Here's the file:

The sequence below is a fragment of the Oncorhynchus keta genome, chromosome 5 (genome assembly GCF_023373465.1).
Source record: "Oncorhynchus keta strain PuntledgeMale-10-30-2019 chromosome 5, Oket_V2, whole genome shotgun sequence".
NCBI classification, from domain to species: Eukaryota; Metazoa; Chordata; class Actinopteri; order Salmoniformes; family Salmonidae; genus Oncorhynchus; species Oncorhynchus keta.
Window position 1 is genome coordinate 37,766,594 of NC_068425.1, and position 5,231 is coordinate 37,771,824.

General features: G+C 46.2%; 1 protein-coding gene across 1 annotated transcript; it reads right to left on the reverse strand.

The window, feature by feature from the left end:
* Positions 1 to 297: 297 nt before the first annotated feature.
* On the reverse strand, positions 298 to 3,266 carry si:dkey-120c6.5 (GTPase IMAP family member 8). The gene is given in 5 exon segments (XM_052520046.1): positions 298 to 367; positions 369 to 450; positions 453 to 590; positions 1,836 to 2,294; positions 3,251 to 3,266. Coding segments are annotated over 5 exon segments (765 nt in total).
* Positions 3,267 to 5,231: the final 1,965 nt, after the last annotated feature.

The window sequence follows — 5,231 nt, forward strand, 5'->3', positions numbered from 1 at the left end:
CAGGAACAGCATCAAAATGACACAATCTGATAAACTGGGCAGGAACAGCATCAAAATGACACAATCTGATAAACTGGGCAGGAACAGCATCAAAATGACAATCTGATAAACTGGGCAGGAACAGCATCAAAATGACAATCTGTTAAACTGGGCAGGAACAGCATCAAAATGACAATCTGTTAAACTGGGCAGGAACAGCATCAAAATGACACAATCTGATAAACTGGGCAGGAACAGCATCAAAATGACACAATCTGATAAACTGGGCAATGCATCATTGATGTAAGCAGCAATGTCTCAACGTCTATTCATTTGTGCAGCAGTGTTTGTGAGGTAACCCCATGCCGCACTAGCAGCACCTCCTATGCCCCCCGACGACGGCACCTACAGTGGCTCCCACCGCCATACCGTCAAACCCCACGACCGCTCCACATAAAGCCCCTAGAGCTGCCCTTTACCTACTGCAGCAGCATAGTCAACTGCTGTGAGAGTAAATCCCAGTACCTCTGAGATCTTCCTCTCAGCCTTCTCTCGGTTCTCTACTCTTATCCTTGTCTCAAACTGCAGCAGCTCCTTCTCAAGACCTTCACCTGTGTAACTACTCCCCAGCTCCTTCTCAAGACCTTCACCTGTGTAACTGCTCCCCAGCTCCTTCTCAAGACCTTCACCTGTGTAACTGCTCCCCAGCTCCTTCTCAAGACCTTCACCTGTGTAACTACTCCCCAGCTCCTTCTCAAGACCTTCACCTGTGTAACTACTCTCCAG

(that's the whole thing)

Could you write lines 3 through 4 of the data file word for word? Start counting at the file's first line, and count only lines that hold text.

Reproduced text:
NCBI classification, from domain to species: Eukaryota; Metazoa; Chordata; class Actinopteri; order Salmoniformes; family Salmonidae; genus Oncorhynchus; species Oncorhynchus keta.
Window position 1 is genome coordinate 37,766,594 of NC_068425.1, and position 5,231 is coordinate 37,771,824.